He’s running. In a three-minute video announcement published Tuesday, President Joe Biden made his re-election bid official. “The question we are facing,” he declared, “is whether in the years ahead we have more freedom or less freedom. More rights or fewer. I know what I want the answer to be and I think you do too.”
The road to re-election is set to be tough but not impossible to navigate. The biggest question is whether he can convince an electorate that has never been enthusiastic about his presidency that he’s a better choice than whoever the Republican nominee is to move the country forward.
Biden does have the advantage of incumbency. We can look back at his recent predecessors for a hint to how the next year and a half might play out. But there is no perfect historical parallel for what Biden is trying to achieve.
Donald Trump’s 2020 loss to Biden is the most recent reminder that incumbency doesn’t guarantee victory.
When George W. Bush launched his re-election campaign, he was riding high on what was still a feeling of victory in the war on terror, even as the Iraq War was beginning to unravel. Bush managed to win against Sen. John Kerry, D-Mass., in 2004, in a race that was closer than some may remember, with a single state deciding the election.
Barack Obama, the first Black president, had come into office with a wave of so called post-racial support that four years of tea party protests and a midterm shellacking had chipped away. And yet, Obama still routed Republican challenger Mitt Romney in 2012 after he framed the Republican businessman as out of touch with average Americans.
Donald Trump’s 2020 loss to Biden is the most recent reminder that incumbency doesn’t guarantee victory. But Trump is running again, and no president since Republican William Howard Taft in 1912 has had the challenge of running against a former occupant of the Oval Office, in his case Theodore Roosevelt. Even then, Roosevelt ran as a third-party candidate, a decision that allowed Democrat Woodrow Wilson to win. It’s unlikely Trump will even have to consider employing Roosevelt’s strategy. He is dominating early polling among GOP candidates, setting up a potential head-to-head rematch with Biden.
That prospect is weighing heavily on people’s minds — and not in a positive way. “Substantial majorities of Americans don’t want Trump or President Joe Biden to run for president in 2024,” according to a recent NBC News poll. “And half of those who don’t want Biden, 80, to run say the president’s age is a ‘major’ reason why.”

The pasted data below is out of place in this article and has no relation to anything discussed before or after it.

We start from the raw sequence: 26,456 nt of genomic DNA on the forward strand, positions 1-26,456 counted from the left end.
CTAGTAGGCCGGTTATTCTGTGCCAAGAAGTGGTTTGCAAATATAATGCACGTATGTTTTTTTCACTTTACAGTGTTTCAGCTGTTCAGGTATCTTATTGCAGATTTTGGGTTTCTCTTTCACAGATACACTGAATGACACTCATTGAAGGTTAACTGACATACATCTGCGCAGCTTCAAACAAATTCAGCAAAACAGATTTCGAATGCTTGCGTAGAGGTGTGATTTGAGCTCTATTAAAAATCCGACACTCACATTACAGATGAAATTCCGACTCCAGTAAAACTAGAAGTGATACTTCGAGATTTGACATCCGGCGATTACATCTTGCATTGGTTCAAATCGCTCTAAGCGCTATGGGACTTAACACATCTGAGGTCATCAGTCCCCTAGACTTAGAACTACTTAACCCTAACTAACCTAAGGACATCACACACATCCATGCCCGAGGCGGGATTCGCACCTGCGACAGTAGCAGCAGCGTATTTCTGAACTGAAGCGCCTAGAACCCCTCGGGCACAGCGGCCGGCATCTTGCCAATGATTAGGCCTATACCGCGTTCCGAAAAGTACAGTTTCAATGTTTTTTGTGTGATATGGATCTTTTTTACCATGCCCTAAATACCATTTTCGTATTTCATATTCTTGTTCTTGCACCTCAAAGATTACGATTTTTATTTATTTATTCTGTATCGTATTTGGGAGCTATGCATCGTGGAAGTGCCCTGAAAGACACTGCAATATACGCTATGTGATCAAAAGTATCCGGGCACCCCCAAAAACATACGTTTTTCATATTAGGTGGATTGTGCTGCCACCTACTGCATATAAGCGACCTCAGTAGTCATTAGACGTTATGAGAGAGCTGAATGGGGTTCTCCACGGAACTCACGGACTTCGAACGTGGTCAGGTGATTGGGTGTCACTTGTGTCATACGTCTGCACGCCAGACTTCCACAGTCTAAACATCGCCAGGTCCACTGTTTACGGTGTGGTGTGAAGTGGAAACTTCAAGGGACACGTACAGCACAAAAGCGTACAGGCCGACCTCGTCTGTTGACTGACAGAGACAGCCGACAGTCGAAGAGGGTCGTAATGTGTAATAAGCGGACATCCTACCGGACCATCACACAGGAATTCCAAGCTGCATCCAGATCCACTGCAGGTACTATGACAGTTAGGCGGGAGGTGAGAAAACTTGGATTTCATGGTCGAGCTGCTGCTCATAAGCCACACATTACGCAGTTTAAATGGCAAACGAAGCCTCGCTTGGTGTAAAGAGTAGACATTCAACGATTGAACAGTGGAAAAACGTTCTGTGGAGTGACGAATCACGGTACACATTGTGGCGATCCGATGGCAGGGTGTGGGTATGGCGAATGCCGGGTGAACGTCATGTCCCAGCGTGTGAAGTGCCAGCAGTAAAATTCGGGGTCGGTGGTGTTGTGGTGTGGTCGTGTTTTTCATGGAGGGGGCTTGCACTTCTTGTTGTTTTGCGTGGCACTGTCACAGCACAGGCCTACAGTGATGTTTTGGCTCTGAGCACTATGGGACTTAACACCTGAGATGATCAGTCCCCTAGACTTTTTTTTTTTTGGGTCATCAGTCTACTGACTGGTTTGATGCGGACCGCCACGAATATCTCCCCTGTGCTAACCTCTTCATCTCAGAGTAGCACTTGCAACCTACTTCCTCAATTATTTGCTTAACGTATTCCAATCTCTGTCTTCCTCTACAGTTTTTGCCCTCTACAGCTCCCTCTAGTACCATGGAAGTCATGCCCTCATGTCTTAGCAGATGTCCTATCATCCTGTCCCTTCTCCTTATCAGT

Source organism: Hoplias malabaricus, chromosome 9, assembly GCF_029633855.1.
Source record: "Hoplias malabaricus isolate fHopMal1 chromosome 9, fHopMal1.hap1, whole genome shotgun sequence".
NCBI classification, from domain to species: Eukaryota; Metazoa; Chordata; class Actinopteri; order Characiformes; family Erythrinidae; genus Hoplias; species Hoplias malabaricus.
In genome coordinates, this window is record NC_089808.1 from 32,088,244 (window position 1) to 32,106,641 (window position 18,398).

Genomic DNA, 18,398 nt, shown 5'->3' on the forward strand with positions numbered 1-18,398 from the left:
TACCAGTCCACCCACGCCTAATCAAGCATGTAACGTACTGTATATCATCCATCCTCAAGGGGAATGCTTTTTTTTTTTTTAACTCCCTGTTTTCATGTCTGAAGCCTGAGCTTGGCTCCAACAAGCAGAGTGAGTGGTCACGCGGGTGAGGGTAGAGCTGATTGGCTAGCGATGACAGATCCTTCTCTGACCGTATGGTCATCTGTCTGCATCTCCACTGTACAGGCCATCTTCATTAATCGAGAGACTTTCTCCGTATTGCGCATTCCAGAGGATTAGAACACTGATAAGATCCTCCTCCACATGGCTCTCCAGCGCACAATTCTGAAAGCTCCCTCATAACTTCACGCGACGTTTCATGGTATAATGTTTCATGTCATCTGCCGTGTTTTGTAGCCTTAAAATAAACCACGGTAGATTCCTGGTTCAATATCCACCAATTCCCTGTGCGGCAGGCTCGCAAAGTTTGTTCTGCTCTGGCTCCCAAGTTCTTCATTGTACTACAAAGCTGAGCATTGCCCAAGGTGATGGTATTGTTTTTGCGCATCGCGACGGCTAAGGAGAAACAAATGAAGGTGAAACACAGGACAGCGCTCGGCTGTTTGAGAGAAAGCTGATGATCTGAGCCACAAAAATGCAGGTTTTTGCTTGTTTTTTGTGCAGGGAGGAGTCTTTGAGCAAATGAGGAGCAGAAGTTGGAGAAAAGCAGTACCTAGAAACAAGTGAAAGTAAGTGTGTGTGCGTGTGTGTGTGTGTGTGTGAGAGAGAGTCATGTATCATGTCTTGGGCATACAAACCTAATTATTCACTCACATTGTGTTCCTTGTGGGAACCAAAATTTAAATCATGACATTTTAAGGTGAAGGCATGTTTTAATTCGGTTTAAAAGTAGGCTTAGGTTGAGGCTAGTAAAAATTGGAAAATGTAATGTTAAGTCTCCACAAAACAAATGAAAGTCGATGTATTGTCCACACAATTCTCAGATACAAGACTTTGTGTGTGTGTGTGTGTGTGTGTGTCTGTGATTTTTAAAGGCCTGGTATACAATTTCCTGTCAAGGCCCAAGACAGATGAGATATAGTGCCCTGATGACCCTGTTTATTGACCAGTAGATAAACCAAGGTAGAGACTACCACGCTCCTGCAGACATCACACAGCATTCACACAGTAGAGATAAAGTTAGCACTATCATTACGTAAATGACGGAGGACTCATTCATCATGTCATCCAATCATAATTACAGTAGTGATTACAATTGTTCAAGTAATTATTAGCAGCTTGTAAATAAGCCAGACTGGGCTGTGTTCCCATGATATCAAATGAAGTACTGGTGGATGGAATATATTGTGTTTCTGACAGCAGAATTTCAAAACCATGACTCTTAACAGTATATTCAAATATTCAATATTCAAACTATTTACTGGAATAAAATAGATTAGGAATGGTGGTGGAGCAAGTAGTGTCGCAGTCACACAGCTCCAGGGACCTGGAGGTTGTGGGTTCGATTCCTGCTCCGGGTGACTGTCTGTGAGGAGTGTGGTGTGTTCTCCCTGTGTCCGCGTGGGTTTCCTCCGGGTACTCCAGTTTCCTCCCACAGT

At 76, Trump’s no spring chicken, either; he and Biden could have attended high school together. But the concerns over Biden’s age reflect the perception of a broader lack of enthusiasm that has bedeviled him since he first announced his candidacy in 2019. Yes, he eventually won the 2020 Democratic primaries and the general election, and we can expect him to tout his victory over Trump then as a reason to support him in 2024. He remains, after all, more popular than Trump. But an enthusiasm gap among the parties’ respective bases would be a major hurdle for Biden.
Broadly speaking, people who voted for him last time are happy with how he has governed.
Until Tuesday, it had been something of a guessing game whether Biden, already the oldest serving president, would even run for a second term. Luckily for him, unlike in the lead-up to the 1980 election, there’s no signs of any real attempt to replace him on the ticket. That year President Jimmy Carter went through a bruising Democratic primary season against Sen. Edward Kennedy of Massachusetts that left him vulnerable against former California Gov. Ronald Reagan and his sunny vision for America. Biden’s opting not to run would have opened the door to a potentially messy scramble to replace him at a time when the GOP is (somehow) still consolidated firmly around Trump.
Seventy percent of Biden voters say his positions and policies as president have been ‘about right.’ That includes 73% of self-identified liberals, 78% of moderates and 65% of conservatives. One in five, 21%, say he hasn’t been progressive enough, many of them among those who call themselves ‘very liberal.’ Six percent say he’s been too progressive.
— USA today/suffolk university
I remain worried that Biden might swing too far to the center, in emulation of Bill Clinton ahead of the 1996 campaign. Since White House chief of staff Jeff Zients took the wheel this year there have already been hints of Clinton’s “triangulation” strategy.
On the one hand, going from the big, progressive swings we saw from the early Biden to smaller bites appealing to the middle might make sense in dealing with the reality of a split government. But will it get the Democratic base out to the polls next year? And can Biden really count on the people voting against Trump to put him over the edge again?
This is the tightrope Biden will have to walk between now and November 2024 if he wants to remain in office. And, of course, countless factors could change the landscape. Trump’s indictment in Manhattan and the potential for more criminal charges could finally bring another Republican candidate to the forefront. The U.S. economy, which has shown strong recovery from the pandemic but has been battered by inflation, could worsen again. And given their ages, both men’s health could, in fact, falter.
These are uncharted paths Biden is choosing to walk. It will be easy to second-guess his choice depending on whose hand is resting on the Bible the chief justice is holding Jan. 20, 2025.